April 26, 2010 at 9:53 am

Guest Blog Post by Steven Pogge

Thanks to Steven Pogge for chronicling his mission to donate at all 11 donor centers in Western Washington, and for acknowledging staff and volunteers at each center. In this post, he honors two Mobile Assistants: Tom Plantenberg and Dan Deyour.

There is a small group of people with the Blood Center that have been given the title of Mobile Assistant or M.A. for short. These are the men and women who are in charge of driving to, setting up and tearing down the mobile drive. I like to think of them as the Unsung Roadies. They are a combination of many things, keeper of the supplies, interior designers of the draw area, long haul truck drivers, janitorial engineers, and phlebotomist helpers and keepers of the juice.

Like good roadies, they are usually the first to arrive and last to leave the draw. From ice and snow in December, cold February mornings, April downpours and hot August afternoons, they trek from the van to draw without a whimper. The slog can sometime be to the top of multistory buildings, across expansive grounds of state office buildings, under the steps of a high school auditorium or through an underground parking maze that would confuse a mole. Even when the location is easy to find they sometimes have to obtain security clearance, pass through a metal detector and survive the scrutiny of uniformed guards, just to enter the front door.

A good M.A. has a Global Positioning System along with an avalanche beacon built into their brain. Not only do they need to find these remote locations but they then have to negotiate a huge moving van into spaces a VW bug would have trouble fitting into.

Getting to the location is only half the fun … Imagine having to move a one-bedroom apartment to a new location each morning and then packing it up again at the end of the day. That will give you an idea of the amount work involved. It is a physical workout where one needs the strength of a NFL linebacker, the quickness of an NBA point guard, and the toughness of a NHL goalie.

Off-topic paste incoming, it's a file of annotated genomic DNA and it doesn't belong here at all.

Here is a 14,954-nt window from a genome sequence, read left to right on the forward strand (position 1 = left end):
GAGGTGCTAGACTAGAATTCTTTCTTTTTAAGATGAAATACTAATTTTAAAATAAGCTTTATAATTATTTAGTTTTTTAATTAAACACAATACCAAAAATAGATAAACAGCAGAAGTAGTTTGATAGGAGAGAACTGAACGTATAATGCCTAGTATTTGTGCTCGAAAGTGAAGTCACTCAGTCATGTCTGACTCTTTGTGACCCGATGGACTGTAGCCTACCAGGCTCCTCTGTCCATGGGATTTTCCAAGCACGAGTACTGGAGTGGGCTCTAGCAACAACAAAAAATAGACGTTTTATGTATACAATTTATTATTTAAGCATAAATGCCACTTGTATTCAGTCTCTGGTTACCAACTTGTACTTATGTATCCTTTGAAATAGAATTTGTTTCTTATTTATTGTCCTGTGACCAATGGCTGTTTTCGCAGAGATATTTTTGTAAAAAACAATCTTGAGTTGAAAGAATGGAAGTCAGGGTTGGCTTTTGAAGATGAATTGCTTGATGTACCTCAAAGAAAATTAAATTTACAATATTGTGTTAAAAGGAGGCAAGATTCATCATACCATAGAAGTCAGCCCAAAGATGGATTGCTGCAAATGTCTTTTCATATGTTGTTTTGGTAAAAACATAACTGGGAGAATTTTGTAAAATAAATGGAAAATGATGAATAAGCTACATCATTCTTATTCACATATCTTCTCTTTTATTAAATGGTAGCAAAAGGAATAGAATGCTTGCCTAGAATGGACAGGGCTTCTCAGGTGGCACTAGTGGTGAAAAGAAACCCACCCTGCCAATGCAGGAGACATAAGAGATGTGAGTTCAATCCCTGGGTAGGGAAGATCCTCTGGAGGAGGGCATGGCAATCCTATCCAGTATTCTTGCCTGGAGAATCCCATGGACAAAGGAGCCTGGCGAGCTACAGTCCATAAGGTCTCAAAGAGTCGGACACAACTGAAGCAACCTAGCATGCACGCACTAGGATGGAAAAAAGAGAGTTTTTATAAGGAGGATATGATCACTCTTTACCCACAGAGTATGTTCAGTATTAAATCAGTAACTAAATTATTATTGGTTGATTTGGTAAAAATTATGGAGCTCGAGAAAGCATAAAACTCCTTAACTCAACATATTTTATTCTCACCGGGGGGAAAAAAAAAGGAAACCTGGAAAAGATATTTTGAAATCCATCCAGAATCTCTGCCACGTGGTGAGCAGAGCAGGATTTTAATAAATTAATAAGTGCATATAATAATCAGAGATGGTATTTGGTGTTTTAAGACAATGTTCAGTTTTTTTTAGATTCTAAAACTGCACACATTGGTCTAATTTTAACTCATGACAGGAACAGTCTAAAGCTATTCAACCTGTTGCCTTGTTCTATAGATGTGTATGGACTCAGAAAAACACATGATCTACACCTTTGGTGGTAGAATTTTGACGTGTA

In my quest to donate and volunteer around Puget Sound, I have run across two M.A.s that I think are the best Roadies around. They are the Men of Mobile 7, Tom Plantenberg and Dan Deyour. Whenever I arrive at one of their drives, I am always greeted with warm welcome and usually a good-natured jab about my showing up a few minutes late. Part of the joy of volunteering with these guys has been being able to joke and kid each other in good fun. Tom always has a pot of coffee that would make a Norwegian cringe. I have the honor of being one of the few to have actually drunk a cup of Tom’s coffee after it has set for a few hours. I was fortunate that the brew was still in liquid form. Dan on the other hand doesn’t have a pot of coffee waiting in the mornings but instead he is brimming with a recent story that would be unbelievable if it happened to anyone other then Dan. In most of these stories, Dan is on the receiving end of some catastrophic event that would have others running for cover. Dan keeps a sense of humor through it all and you can hear his deep explosive laugh across the room every so often. His laugh is sort of a cross between a Santa’s HOHOHO and the breaching of an Orca whale. It always brings a smile to my face.

One aspect of this job that Tom and Dan are sometimes required to perform is the long road trip. Like the early explorers of the high seas, they have been known to venture to the very end of Puget Sound Blood Center territory. It can be all the way to the northern bounds around Port Angeles, where loggers are known to have veins the size of a #2 pencils, to as far down as the Vancouver area, within sight of the Columbia River. No matter when the call comes, Dan and Tom are always there, setting up the draws to supply western Washington with new blood every day. Thank you guys for the great work you do. You are the Lewis and Clark of South Puget sound, the Master Movers, the unsung heroes of the Blood Center.